Line set-up for surf

Discussion in 'Saltwater' started by Mark Kulikov, Feb 23, 2006.

  1. Mark Kulikov

    Mark Kulikov Active Member

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    I've been considering trying my luck on the surf. I've read much in the way of equipment etc. I have everything in order with the exception of information overload on the line/leader set-up. The surf zone that I would be looking at can get pretty heavy at times, with a strong cross current. I would assume that a heavy sinking line would be in order. I've read that the following is a decent set-up for getting the fly down, and keeping it down in the surf zone.
    30lb dacron backing/120ft of 25lb berkly iron silk for a running line and 24ft (appx) of Cortland LC-13 for a shooting head. (Length cut and test cast for desired results). I'm new to this shooting head, sink line technique. My rod is a 9ft 6wt. Am I in the ballpark, or is there something else that I should consider. Target species is Barred Perch and flatties.
     
  2. Denny

    Denny Active Member

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    I think you ought to look at a different line for a 6 weight than usinga head of LC-13. Pure shooting heads under 24' are difficult to cast. If it were a rod heavier than a 6, things would be different.

    You might to check out a SA Streamer Express line.
     
  3. D3Smartie

    D3Smartie Active Member

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    ask the guys on fliflicker.com or garybulla.com
    They are probably more knowledgable about the cali stuff than we are up here in WA. When i was in school down there I used my Rio Versi-tip with a type 6 tip. It worked ok, but the surf wasnt huge. I would have prefered to use the andro. adv. line as there is no floating section.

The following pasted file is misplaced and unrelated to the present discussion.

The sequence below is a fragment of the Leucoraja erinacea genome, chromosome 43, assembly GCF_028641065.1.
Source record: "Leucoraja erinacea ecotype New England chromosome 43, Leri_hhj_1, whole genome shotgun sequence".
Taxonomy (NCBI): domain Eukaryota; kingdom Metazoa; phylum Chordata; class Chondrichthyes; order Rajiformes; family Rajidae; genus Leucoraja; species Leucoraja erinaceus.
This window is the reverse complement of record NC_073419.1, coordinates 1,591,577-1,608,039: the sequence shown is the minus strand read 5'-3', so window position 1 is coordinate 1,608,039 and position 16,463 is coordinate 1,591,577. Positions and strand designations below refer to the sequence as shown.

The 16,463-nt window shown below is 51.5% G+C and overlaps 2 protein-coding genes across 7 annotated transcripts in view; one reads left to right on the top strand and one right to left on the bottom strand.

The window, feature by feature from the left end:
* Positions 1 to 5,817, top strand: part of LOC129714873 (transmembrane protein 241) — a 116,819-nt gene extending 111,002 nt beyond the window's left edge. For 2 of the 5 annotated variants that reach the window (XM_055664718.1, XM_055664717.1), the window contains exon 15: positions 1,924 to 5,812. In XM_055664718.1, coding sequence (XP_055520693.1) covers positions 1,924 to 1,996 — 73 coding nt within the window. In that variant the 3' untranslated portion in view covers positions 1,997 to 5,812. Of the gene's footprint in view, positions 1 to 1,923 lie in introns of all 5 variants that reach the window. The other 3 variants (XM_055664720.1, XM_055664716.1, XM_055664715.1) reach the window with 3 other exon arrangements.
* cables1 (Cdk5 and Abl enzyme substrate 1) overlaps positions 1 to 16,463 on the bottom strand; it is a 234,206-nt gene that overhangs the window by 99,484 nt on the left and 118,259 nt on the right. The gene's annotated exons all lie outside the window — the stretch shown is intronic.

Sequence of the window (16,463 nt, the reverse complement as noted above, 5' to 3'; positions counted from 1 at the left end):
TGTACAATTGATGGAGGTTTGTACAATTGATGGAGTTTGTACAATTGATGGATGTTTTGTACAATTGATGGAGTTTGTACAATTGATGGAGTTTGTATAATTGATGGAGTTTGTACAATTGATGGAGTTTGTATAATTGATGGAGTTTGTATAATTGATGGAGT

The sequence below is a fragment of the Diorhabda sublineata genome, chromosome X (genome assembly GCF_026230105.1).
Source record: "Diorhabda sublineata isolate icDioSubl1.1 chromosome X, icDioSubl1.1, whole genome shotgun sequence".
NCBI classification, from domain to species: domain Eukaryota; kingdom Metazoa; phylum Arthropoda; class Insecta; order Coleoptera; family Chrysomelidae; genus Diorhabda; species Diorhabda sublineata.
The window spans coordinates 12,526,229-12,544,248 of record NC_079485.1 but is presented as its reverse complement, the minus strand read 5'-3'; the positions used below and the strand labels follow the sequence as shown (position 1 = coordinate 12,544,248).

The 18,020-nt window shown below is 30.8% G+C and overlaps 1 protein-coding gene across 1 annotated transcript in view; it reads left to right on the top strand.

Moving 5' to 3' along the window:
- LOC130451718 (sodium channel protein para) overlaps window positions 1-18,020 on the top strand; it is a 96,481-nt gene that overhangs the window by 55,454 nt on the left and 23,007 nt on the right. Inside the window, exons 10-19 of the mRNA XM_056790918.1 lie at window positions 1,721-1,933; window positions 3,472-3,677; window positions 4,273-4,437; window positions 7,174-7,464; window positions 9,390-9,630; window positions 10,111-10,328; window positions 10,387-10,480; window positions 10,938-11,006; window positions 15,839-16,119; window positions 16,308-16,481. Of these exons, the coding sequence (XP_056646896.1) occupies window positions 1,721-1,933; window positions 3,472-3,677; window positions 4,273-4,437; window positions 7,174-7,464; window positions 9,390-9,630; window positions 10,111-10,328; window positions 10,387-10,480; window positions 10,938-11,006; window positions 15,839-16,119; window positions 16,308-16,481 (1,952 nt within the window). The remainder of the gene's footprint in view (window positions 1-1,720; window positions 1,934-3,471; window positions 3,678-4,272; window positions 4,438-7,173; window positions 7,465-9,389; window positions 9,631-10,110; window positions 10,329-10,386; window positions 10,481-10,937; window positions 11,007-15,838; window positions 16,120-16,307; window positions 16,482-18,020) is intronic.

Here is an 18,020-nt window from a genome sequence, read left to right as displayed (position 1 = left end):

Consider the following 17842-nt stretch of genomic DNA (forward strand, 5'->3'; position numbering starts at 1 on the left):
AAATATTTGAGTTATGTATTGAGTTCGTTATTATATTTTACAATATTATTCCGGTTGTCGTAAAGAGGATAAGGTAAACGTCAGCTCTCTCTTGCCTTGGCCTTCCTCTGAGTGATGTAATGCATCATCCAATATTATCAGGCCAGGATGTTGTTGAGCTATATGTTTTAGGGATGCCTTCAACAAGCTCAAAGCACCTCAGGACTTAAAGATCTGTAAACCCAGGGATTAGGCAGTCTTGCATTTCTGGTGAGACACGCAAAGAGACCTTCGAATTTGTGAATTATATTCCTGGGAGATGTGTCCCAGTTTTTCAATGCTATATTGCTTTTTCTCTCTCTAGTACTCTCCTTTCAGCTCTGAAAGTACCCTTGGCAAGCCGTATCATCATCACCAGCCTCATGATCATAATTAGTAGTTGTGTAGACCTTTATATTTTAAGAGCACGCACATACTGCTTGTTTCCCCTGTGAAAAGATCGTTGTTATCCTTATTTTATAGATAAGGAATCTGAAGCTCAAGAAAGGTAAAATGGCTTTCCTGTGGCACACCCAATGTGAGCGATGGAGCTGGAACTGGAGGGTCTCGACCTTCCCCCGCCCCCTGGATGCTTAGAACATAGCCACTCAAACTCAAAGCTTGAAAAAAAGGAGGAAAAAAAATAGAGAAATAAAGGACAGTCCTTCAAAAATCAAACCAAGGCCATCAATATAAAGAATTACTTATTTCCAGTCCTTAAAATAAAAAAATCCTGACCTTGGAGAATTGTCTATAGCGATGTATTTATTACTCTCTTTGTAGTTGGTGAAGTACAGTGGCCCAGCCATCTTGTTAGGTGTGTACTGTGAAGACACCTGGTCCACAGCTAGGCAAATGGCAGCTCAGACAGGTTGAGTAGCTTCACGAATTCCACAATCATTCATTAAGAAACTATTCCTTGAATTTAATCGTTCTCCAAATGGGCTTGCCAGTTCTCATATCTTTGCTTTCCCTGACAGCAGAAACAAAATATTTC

A good running line with a 350-400 gr head would also be an option if you want to make your own.
     
  4. Denny

    Denny Active Member

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    If you're looking for folks that are super savvy about heads, particularly LC-13, check out Dan Blanton's bulletin board.
     
  5. Denny

    Denny Active Member

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    I'd love to see you cast that set up on a six weight!

    With stuff like DI-7 and other super fast sinking lines, a person can stay in their rod's design line weight and don't have to any more use those heavy heads to get down.
     
  6. Ken Hunter

    Ken Hunter Member

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    Mark,

    I have to assume that you are going to fish the northwest coast. About the only thing to fish for in the surf is redtail surf perch. They are great little fish and are good on the table too.

    If you have never fished in the surf, you are in for a surprise. Those waves will put you on your ass in a hurry. By the way, never turn your back on the ocean. A sneaker wave or maybe a log will do you in.

    I would recomend a sinktip that you can cast well. The wind is always a problem. So much so that you may be forced to just to cast with the wind. That is not all bad. It will take your line a long ways. Don't fight it.

    The fish are not out that far anyway. Find the flat spots in the water created by deeper water or just cast between breakers. The heavy water is turning up food for the perch. Try something weighted and orange.
     
  7. alpinetrout

    alpinetrout Banned or Parked

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    Yikes! If you flip that 6 wt over and turn it into a 9 it would cast a 400 pretty well.
     
  8. Mark Kulikov

    Mark Kulikov Active Member

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    Much appreciated. After consideration and advice from this and other boards, i've come to the following conclusion. I'll stick with a line designed for the 6wt for lighter surf.:thumb: Now I have an excuse for the wife, and supporting documentation, to buy a new 8 wt for the heavier surf.:D

    Ken. Thanks for the info. I've gear fished the surf for many years. Morro Bay, Morro strand and as far north as Monterey. Barred Surf Perch and Halibut (Santa Barbara/Ventura Areas) are the primary targets in this area. You are correct when you say that most of the fish are not far away. I've watched gear guys with telephone poles throw out far beyond the breakers and catch little. I've learned through experience, that the bulk of the perch are 30 to 40 feet out in the breakers. Long cast are generally not necessary.

    Thanks again guys. Now I'm off to buy a new rod.
     

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